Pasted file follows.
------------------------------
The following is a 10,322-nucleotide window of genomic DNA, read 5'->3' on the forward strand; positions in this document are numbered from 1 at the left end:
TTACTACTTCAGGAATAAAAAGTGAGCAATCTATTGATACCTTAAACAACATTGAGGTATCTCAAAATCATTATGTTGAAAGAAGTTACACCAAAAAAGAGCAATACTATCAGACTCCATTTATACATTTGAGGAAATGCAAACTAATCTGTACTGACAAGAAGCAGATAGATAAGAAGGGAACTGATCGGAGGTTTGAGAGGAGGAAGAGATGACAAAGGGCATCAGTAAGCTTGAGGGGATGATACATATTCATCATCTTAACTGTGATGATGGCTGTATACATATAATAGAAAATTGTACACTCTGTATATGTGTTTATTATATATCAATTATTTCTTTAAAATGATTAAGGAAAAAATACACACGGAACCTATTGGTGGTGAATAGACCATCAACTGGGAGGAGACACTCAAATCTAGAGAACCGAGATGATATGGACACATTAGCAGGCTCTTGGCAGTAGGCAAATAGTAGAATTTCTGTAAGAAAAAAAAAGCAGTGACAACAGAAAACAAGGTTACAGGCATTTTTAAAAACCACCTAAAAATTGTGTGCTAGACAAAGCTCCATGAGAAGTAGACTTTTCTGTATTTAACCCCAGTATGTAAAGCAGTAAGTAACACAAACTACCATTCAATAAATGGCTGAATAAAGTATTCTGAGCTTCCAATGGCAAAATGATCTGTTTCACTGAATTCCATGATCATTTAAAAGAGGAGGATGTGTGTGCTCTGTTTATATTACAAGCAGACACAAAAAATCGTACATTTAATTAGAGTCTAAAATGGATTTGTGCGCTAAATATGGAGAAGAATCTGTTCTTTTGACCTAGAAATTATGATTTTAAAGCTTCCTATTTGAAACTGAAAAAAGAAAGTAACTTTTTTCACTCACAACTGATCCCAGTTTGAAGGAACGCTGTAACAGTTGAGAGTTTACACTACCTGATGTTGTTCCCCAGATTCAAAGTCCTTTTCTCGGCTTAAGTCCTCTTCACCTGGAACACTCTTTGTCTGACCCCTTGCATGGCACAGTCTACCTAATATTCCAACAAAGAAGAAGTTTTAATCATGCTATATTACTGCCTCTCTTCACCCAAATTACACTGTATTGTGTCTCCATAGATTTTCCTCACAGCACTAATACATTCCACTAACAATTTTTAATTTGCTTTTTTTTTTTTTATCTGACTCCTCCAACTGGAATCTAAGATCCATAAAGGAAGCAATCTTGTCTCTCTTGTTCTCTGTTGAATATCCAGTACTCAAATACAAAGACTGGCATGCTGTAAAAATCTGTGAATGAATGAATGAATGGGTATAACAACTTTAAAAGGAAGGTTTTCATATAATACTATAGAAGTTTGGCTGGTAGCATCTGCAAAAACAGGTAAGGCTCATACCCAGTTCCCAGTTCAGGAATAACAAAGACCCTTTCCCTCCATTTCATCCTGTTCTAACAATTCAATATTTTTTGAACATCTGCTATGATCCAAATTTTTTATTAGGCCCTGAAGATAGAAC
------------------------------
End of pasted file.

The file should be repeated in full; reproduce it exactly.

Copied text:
The following is a 10,322-nucleotide window of genomic DNA, read 5'->3' on the forward strand; positions in this document are numbered from 1 at the left end:
TTACTACTTCAGGAATAAAAAGTGAGCAATCTATTGATACCTTAAACAACATTGAGGTATCTCAAAATCATTATGTTGAAAGAAGTTACACCAAAAAAGAGCAATACTATCAGACTCCATTTATACATTTGAGGAAATGCAAACTAATCTGTACTGACAAGAAGCAGATAGATAAGAAGGGAACTGATCGGAGGTTTGAGAGGAGGAAGAGATGACAAAGGGCATCAGTAAGCTTGAGGGGATGATACATATTCATCATCTTAACTGTGATGATGGCTGTATACATATAATAGAAAATTGTACACTCTGTATATGTGTTTATTATATATCAATTATTTCTTTAAAATGATTAAGGAAAAAATACACACGGAACCTATTGGTGGTGAATAGACCATCAACTGGGAGGAGACACTCAAATCTAGAGAACCGAGATGATATGGACACATTAGCAGGCTCTTGGCAGTAGGCAAATAGTAGAATTTCTGTAAGAAAAAAAAAGCAGTGACAACAGAAAACAAGGTTACAGGCATTTTTAAAAACCACCTAAAAATTGTGTGCTAGACAAAGCTCCATGAGAAGTAGACTTTTCTGTATTTAACCCCAGTATGTAAAGCAGTAAGTAACACAAACTACCATTCAATAAATGGCTGAATAAAGTATTCTGAGCTTCCAATGGCAAAATGATCTGTTTCACTGAATTCCATGATCATTTAAAAGAGGAGGATGTGTGTGCTCTGTTTATATTACAAGCAGACACAAAAAATCGTACATTTAATTAGAGTCTAAAATGGATTTGTGCGCTAAATATGGAGAAGAATCTGTTCTTTTGACCTAGAAATTATGATTTTAAAGCTTCCTATTTGAAACTGAAAAAAGAAAGTAACTTTTTTCACTCACAACTGATCCCAGTTTGAAGGAACGCTGTAACAGTTGAGAGTTTACACTACCTGATGTTGTTCCCCAGATTCAAAGTCCTTTTCTCGGCTTAAGTCCTCTTCACCTGGAACACTCTTTGTCTGACCCCTTGCATGGCACAGTCTACCTAATATTCCAACAAAGAAGAAGTTTTAATCATGCTATATTACTGCCTCTCTTCACCCAAATTACACTGTATTGTGTCTCCATAGATTTTCCTCACAGCACTAATACATTCCACTAACAATTTTTAATTTGCTTTTTTTTTTTTTATCTGACTCCTCCAACTGGAATCTAAGATCCATAAAGGAAGCAATCTTGTCTCTCTTGTTCTCTGTTGAATATCCAGTACTCAAATACAAAGACTGGCATGCTGTAAAAATCTGTGAATGAATGAATGAATGGGTATAACAACTTTAAAAGGAAGGTTTTCATATAATACTATAGAAGTTTGGCTGGTAGCATCTGCAAAAACAGGTAAGGCTCATACCCAGTTCCCAGTTCAGGAATAACAAAGACCCTTTCCCTCCATTTCATCCTGTTCTAACAATTCAATATTTTTTGAACATCTGCTATGATCCAAATTTTTTATTAGGCCCTGAAGATAGAAC